No matter the size of the business, no experienced HR professional could dispute that the hiring process is a costly one and why companies look at hiring as an investment. It is also why employers tend to be cautious about hiring, especially during a turbulent economy.
According to data from the U.S. Bureau of Labor Statistics (March 2012) the average direct cost for a new employee, based on a 40-hour work week is $63,835.20, which includes $44,241.60 in basic wages and $19,593.60 for benefits and taxes.
Imagine what the cost would be to bring back the United States to full economic recovery with employment of 5.3 million workers!
Note that these numbers fail to include workplace integration or apportioned costs for rent, phone, Internet, training, office furniture or travel and expenses, all of which can vary and add up quickly depending upon job requirements and industry.
What comprises the hiring process?
When thinking about hiring a new employee, an employer considers several underlying factors relative to the company’s need. For example, is there an in-house candidate who can perform the job? Can the tasks effectively be parsed among current workers? Is the need temporary or permanent? Can the job perhaps be outsourced to reduce costs?
Then, if a new position is created, hard costs such as advertising, background checks and drug testing are associated.
Soft costs which take a ton of time are also incurred: developing the job description and salary range, networking, partnering with a professional staffing and recruiting firm, appointment-setting, resume-review, initial-to-final candidate screenings, negotiation and tendering of the offer, acceptance of the offer and associated paperwork details. There may also be training and equipment costs, licensing fees or other special arrangements.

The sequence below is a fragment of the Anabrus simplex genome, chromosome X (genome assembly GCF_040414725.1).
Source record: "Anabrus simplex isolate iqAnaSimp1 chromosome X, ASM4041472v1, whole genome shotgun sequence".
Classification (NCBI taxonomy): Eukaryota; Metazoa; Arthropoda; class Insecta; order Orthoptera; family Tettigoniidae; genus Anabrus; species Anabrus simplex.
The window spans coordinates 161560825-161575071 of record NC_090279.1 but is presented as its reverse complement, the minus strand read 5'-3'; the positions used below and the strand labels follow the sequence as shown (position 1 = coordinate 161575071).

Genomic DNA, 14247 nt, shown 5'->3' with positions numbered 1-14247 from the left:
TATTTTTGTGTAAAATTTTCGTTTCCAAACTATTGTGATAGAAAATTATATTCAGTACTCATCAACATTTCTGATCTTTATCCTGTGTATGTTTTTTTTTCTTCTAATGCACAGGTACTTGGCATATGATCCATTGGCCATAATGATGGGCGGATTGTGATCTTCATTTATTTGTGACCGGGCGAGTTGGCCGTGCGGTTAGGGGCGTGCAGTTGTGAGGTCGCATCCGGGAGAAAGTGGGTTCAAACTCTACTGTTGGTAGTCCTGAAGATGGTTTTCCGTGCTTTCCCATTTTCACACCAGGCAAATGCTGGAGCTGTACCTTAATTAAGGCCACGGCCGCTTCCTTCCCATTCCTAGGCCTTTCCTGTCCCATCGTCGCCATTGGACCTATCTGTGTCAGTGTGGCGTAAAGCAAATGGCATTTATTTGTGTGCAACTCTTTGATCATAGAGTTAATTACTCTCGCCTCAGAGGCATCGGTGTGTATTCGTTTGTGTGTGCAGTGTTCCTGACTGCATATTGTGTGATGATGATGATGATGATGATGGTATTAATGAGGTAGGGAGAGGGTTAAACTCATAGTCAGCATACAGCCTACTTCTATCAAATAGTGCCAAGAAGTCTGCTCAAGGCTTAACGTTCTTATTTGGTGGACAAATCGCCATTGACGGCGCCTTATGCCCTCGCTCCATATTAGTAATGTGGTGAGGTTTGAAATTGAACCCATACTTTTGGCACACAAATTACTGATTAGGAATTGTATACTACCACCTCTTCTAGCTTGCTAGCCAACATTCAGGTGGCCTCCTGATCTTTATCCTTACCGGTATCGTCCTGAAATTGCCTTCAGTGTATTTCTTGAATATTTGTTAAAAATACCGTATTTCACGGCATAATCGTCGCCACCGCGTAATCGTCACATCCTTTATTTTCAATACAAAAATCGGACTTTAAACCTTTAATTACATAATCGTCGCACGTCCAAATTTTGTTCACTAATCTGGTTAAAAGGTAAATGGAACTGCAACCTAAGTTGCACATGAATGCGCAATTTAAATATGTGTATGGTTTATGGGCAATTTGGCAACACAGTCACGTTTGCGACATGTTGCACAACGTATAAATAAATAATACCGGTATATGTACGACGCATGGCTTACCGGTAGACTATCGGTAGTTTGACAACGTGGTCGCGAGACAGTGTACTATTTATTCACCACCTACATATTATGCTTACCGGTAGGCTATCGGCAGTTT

Further, in determining an employee’s salary range, an employer is obligated to deduct the following from that figure before tacking on the cost of benefits:
- Social Security/FICA Taxes – 6.2% of gross pay,
- Medicare Taxes – 1.45% of gross pay,
- Federal Unemployment Taxes (FUTA) – 6.0%,
- State Unemployment Taxes (SUTA) – varies by state, and
- Workman’s Compensation- required in every state except Texas, obligation ranges between 0.3% to 7.5% of gross pay depending on the job description and industry.
Encompassing these details, is it any wonder that hiring a new employee requires dutiful consideration? Experts estimate that an employer needs approximately six months of an employee being on the job to recoup his costs. So, with the cost of hiring so significant, wouldn’t it make sense for an employer to maintain morale?
Once hired, how does an employer prevent turnover?
A wise employer doesn’t just hire and ignore his employees. Keeping employees happy so that they stay in the company’s employ is called retention. We’ll talk about that next time.
If you’re looking to partner with a firm that truly understands the hiring process, talk to us today. Recruiting professionals at The Lee Group want to serve your needs. Call the location nearest you or contact us today.